This would technically mean that it will no longer be mandatory to wear a mask on trains, buses, Tubes or other forms of public transport after this date – however, that doesn’t necessarily mean the end for face coverings – with many transport companies having set their own rules about whether or not masks will be required from today.

London Transport has said that masks will continue to be mandatory on its train, Tube, overground and bus services, as well as in black taxis and private hire vehicles.

Manchester Mayor Andy Burnham has said that masks will be a requirement on the city’s Metrolink tram and also at Manchester Airport, while other parts of the country have urged passengers to continue wearing face coverings if they are using public transport.

Life coach and NLP practitioner Faith Hill says that coping with this uncertain situation comes down to understanding what you are in control of, and what you are not.

‘Bar a few situations or locations, the entire “to wear or not to wear” saga now boils down to personal choice,’ says Faith.

‘After being restricted by so many rules for so long, this is time of transition as everyone settles into having some freedom of choice again. As you navigate this transition, it is important to remember what you are – and are not – in control of.’

Faith explains that you are only ever in control of your own choices and actions, not the choices or actions of the people around you. She says knowing this can help you stay strong in your own decisions.

‘And, on the other hand, it can help you let go of being upset by someone else’s decision,’ she adds.

‘In the same vein, you are not in control of how other people react or respond to you, but you are in control of your reactions and responses to other people.

‘If you choose to continue wearing a mask, be assured that you have made the right choice for you. Others may make a different choice, but that is theirs to decide.’

Women’s business and mindset coach Yinka Ewuola says it’s important to ask yourself whose judgement or criticism you are taking on, and why.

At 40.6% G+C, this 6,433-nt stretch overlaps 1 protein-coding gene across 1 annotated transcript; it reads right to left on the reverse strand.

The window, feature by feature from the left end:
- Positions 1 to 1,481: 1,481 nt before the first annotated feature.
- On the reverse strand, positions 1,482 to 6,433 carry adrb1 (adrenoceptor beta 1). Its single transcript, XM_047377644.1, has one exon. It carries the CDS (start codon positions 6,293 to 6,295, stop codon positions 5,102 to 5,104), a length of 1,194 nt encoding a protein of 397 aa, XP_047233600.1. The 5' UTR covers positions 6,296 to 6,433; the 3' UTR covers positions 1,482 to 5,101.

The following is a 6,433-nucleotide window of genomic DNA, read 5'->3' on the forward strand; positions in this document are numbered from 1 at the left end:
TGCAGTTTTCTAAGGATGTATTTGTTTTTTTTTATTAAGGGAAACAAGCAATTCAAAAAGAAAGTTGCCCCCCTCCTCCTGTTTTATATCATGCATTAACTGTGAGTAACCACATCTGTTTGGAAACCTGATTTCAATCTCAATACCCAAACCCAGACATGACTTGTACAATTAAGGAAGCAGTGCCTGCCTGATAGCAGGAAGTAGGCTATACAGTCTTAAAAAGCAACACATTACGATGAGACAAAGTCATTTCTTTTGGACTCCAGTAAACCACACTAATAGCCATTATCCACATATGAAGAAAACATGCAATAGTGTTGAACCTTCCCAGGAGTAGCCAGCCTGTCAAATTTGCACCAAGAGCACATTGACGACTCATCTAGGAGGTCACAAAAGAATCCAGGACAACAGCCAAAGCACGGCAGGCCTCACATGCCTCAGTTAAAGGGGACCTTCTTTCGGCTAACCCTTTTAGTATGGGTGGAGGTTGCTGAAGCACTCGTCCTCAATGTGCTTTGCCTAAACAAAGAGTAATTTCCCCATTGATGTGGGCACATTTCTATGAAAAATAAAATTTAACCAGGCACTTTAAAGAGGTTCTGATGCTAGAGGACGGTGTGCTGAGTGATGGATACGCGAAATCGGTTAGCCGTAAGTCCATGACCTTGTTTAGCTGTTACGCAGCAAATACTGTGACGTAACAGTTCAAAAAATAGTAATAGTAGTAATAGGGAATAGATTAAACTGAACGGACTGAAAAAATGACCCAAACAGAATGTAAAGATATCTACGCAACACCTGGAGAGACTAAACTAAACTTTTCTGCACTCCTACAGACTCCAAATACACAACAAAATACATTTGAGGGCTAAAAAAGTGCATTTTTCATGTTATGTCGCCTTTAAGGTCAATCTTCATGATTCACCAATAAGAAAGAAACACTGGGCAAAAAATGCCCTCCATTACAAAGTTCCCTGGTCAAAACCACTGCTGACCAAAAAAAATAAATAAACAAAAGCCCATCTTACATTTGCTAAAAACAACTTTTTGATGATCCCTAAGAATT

‘These choices are intensely personal and where there are no strict rules anymore, it’s important to know where you stand and be grounded in your reasons and values,’ says Yinka.

‘Everyone has their reasons and no one will likely convince anyone else to do things differently to those beliefs, so it is really important to remind yourself to give the respect to others that you would want for yourself.’

She adds that communication is also really key.

‘I have events coming back and I’m asking hosts preferences around masks and distancing so that I don’t overstep their boundaries,’ she says. ‘I make sure that I’m clear about their expectations and preferences. Safety remains of paramount importance to me, as I’ve had members of my extended family catch the virus.

‘I know Covid is still around and is still incredibly dangerous, and can do much more harm to me than the criticism or judgement of friends.’

As well as navigating judgement from strangers, or colleagues, you might also find yourself in tricky situations with friends.

Your friends might not want to wear masks now that the rules have been relaxed, and that can cause some tension between you if you don’t see eye-to-eye. But it doesn’t have to.

‘If you choose to wear a mask and your friends choose not to, that’s OK,’ says Faith. ‘Everyone has the authority to make their own choices, for their own reasons. If you can accept their choice, they can accept yours.

‘A clear and simple sentence such as; “I personally choose to wear a mask for now,” will relay your decision in a swift manner and stop further discussion or argument. Say it a second time for clarity if your friend persists.

‘Should someone pass judgement on you for your own personal choice to continue wearing a mask, remember you are not in control of their words or actions, but you are in control of what you say or how you respond to them.

‘You can choose to argue your point, or choose to accept that each of you thinks differently and just get on with it.’